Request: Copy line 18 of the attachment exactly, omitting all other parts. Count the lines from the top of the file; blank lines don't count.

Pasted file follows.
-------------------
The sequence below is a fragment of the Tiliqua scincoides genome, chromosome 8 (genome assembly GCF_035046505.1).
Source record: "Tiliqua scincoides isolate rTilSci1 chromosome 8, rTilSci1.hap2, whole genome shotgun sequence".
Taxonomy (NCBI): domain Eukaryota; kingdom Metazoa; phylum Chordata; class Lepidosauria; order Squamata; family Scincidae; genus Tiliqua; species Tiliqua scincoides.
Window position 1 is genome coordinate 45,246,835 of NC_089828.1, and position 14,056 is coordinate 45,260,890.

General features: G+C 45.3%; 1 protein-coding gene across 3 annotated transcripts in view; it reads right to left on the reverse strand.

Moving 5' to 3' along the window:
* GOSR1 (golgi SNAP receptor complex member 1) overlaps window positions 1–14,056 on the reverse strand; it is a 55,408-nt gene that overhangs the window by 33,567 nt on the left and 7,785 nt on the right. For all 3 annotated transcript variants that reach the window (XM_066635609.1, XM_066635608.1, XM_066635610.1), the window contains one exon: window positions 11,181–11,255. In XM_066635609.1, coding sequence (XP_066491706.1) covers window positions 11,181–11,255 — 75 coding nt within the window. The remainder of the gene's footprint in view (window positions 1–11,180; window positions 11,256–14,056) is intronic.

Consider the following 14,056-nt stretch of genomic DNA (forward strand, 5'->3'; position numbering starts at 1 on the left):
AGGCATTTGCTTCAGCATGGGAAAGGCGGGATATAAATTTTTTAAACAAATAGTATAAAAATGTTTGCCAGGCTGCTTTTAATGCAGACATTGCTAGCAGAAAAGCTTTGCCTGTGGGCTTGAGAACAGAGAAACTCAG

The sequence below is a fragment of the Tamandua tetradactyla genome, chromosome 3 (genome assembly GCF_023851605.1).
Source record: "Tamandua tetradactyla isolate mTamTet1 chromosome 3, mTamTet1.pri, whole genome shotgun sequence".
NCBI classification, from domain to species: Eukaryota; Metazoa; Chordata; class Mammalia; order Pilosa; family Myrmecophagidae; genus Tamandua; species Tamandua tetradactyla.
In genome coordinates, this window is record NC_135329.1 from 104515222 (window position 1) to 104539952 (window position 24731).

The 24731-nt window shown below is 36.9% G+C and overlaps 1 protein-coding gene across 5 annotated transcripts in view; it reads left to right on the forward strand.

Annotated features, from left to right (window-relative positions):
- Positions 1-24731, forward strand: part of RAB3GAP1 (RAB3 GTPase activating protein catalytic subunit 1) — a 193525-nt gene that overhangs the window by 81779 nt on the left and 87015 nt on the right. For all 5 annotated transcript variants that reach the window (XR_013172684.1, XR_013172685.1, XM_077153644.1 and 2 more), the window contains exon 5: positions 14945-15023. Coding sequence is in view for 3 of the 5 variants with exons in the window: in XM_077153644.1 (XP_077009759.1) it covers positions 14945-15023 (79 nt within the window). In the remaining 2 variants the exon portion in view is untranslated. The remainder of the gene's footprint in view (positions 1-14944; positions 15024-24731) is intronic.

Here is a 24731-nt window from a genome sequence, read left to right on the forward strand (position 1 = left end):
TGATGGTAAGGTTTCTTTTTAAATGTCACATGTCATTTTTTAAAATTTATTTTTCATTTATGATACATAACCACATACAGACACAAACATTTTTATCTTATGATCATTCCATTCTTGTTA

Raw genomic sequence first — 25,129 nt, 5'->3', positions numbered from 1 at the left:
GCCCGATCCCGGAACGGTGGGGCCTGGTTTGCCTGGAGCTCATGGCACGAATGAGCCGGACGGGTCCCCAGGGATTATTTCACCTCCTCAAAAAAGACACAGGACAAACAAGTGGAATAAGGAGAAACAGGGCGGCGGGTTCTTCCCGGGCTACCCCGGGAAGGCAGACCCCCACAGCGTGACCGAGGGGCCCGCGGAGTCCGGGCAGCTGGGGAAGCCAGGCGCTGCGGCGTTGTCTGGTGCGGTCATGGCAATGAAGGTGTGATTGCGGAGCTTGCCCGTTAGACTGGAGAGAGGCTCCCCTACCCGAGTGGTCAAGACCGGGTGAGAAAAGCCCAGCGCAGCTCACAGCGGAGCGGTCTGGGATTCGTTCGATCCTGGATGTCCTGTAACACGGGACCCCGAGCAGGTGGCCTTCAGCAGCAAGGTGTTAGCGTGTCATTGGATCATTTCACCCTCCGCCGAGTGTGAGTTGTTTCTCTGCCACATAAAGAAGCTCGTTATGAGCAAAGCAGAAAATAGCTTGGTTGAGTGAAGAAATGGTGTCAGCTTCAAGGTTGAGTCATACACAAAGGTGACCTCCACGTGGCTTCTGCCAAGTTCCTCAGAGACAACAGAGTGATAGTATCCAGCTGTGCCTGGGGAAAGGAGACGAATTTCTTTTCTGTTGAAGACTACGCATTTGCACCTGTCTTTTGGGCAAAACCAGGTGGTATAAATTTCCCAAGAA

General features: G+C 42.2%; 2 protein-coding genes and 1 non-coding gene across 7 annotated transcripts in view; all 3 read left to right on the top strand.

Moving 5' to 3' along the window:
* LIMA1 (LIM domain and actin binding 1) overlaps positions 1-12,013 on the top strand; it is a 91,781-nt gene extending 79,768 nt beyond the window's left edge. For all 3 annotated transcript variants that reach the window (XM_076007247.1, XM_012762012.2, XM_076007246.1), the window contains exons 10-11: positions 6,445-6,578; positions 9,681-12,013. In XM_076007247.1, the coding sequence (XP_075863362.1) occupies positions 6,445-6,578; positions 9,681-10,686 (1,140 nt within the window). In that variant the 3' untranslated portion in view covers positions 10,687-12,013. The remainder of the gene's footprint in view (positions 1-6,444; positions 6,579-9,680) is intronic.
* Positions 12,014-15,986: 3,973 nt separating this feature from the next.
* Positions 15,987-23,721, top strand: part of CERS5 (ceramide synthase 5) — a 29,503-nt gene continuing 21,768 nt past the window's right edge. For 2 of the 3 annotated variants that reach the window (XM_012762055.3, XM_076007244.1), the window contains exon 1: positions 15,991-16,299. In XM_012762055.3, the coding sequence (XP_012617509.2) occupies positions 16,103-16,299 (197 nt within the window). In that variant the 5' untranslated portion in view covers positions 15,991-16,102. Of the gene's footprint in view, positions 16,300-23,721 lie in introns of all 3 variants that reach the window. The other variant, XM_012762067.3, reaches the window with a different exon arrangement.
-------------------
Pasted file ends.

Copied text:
TGATGGTAAGGTTTCTTTTTAAATGTCACATGTCATTTTTTAAAATTTATTTTTCATTTATGATACATAACCACATACAGACACAAACATTTTTATCTTATGATCATTCCATTCTTGTTA